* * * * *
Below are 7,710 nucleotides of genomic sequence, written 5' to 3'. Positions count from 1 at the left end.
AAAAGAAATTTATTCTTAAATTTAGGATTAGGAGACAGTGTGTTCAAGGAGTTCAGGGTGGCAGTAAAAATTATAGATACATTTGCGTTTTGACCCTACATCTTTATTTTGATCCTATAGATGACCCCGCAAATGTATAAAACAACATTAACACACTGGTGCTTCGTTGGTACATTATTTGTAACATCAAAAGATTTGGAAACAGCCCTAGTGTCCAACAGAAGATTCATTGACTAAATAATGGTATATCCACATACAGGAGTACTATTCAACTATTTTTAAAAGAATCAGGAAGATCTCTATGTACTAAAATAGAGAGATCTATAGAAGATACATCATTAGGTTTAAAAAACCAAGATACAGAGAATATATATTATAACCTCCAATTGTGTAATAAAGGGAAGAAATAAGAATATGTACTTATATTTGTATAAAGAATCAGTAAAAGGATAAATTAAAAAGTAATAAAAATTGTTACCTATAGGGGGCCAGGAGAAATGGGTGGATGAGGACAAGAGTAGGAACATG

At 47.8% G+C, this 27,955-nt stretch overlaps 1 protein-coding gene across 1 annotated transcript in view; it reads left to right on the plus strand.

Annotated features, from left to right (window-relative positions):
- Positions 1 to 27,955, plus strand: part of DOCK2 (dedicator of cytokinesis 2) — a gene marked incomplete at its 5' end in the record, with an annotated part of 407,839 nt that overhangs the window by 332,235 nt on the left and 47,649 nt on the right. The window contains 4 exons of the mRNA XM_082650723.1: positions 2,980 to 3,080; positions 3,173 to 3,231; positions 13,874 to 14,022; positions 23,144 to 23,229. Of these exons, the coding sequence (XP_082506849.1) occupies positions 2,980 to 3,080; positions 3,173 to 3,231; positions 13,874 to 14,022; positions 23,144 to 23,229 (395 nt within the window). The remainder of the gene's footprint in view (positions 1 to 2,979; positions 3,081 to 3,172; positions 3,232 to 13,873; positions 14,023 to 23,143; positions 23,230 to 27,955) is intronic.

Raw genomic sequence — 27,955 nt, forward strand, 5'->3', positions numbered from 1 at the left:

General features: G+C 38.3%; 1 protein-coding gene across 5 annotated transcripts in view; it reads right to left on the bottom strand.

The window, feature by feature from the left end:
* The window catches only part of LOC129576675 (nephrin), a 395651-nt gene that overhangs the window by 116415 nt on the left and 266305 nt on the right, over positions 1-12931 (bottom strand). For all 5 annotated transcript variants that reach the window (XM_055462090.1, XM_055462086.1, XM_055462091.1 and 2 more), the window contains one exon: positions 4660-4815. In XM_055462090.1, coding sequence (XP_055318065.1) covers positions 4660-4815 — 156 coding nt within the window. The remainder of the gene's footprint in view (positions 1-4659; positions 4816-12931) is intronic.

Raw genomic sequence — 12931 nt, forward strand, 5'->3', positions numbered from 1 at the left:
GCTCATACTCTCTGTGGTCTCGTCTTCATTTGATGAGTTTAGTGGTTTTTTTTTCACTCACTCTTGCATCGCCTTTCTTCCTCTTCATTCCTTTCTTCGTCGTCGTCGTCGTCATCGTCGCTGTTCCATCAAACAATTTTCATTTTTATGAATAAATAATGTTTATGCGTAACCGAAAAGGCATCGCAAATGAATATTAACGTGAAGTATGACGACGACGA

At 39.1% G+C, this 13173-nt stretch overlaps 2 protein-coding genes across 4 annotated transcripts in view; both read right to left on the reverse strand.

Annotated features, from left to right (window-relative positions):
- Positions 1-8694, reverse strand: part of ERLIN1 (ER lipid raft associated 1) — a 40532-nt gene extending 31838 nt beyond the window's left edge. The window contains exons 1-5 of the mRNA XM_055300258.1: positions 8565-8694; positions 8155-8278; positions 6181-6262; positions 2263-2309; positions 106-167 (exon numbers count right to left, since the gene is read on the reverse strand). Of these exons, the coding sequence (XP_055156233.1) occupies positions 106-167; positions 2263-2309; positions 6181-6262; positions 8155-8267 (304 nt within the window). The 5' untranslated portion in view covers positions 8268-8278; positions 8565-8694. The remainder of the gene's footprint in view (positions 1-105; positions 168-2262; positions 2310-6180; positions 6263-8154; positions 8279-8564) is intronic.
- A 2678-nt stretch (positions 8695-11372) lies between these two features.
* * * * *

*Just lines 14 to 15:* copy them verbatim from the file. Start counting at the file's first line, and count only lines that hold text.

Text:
- Positions 1-8694, reverse strand: part of ERLIN1 (ER lipid raft associated 1) — a 40532-nt gene extending 31838 nt beyond the window's left edge. The window contains exons 1-5 of the mRNA XM_055300258.1: positions 8565-8694; positions 8155-8278; positions 6181-6262; positions 2263-2309; positions 106-167 (exon numbers count right to left, since the gene is read on the reverse strand). Of these exons, the coding sequence (XP_055156233.1) occupies positions 106-167; positions 2263-2309; positions 6181-6262; positions 8155-8267 (304 nt within the window). The 5' untranslated portion in view covers positions 8268-8278; positions 8565-8694. The remainder of the gene's footprint in view (positions 1-105; positions 168-2262; positions 2310-6180; positions 6263-8154; positions 8279-8564) is intronic.
- A 2678-nt stretch (positions 8695-11372) lies between these two features.